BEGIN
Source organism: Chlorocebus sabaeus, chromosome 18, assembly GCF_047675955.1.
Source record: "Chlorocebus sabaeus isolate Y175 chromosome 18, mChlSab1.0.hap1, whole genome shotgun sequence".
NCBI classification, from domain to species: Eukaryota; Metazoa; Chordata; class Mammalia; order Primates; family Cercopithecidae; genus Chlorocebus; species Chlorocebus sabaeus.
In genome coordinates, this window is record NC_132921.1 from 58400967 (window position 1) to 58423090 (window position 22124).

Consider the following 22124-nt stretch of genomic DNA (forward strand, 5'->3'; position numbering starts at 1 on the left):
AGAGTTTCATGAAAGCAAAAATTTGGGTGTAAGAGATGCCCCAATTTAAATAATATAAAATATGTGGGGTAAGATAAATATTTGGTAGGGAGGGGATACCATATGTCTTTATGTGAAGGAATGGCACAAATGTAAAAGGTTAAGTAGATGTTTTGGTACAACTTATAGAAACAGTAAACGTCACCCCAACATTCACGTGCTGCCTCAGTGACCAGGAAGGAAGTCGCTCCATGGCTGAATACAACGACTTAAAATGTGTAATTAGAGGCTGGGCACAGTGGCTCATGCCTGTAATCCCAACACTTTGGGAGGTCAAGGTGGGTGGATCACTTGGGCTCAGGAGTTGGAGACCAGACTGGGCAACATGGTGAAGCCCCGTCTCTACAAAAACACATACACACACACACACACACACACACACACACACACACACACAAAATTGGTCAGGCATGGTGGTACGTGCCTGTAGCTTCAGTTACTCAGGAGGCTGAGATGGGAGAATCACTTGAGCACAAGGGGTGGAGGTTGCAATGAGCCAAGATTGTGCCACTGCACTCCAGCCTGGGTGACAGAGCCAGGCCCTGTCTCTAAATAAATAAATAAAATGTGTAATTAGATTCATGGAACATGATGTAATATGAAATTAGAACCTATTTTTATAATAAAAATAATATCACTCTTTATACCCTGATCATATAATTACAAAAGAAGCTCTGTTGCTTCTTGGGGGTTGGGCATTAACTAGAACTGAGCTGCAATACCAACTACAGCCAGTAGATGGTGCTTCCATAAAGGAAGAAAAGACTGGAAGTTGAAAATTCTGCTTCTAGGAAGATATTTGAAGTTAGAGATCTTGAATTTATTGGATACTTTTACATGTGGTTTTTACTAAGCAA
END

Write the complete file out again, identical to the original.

Source organism: Chlorocebus sabaeus, chromosome 18, assembly GCF_047675955.1.
Source record: "Chlorocebus sabaeus isolate Y175 chromosome 18, mChlSab1.0.hap1, whole genome shotgun sequence".
NCBI classification, from domain to species: Eukaryota; Metazoa; Chordata; class Mammalia; order Primates; family Cercopithecidae; genus Chlorocebus; species Chlorocebus sabaeus.
In genome coordinates, this window is record NC_132921.1 from 58400967 (window position 1) to 58423090 (window position 22124).

Consider the following 22124-nt stretch of genomic DNA (forward strand, 5'->3'; position numbering starts at 1 on the left):
AGAGTTTCATGAAAGCAAAAATTTGGGTGTAAGAGATGCCCCAATTTAAATAATATAAAATATGTGGGGTAAGATAAATATTTGGTAGGGAGGGGATACCATATGTCTTTATGTGAAGGAATGGCACAAATGTAAAAGGTTAAGTAGATGTTTTGGTACAACTTATAGAAACAGTAAACGTCACCCCAACATTCACGTGCTGCCTCAGTGACCAGGAAGGAAGTCGCTCCATGGCTGAATACAACGACTTAAAATGTGTAATTAGAGGCTGGGCACAGTGGCTCATGCCTGTAATCCCAACACTTTGGGAGGTCAAGGTGGGTGGATCACTTGGGCTCAGGAGTTGGAGACCAGACTGGGCAACATGGTGAAGCCCCGTCTCTACAAAAACACATACACACACACACACACACACACACACACACACACACACACAAAATTGGTCAGGCATGGTGGTACGTGCCTGTAGCTTCAGTTACTCAGGAGGCTGAGATGGGAGAATCACTTGAGCACAAGGGGTGGAGGTTGCAATGAGCCAAGATTGTGCCACTGCACTCCAGCCTGGGTGACAGAGCCAGGCCCTGTCTCTAAATAAATAAATAAAATGTGTAATTAGATTCATGGAACATGATGTAATATGAAATTAGAACCTATTTTTATAATAAAAATAATATCACTCTTTATACCCTGATCATATAATTACAAAAGAAGCTCTGTTGCTTCTTGGGGGTTGGGCATTAACTAGAACTGAGCTGCAATACCAACTACAGCCAGTAGATGGTGCTTCCATAAAGGAAGAAAAGACTGGAAGTTGAAAATTCTGCTTCTAGGAAGATATTTGAAGTTAGAGATCTTGAATTTATTGGATACTTTTACATGTGGTTTTTACTAAGCAA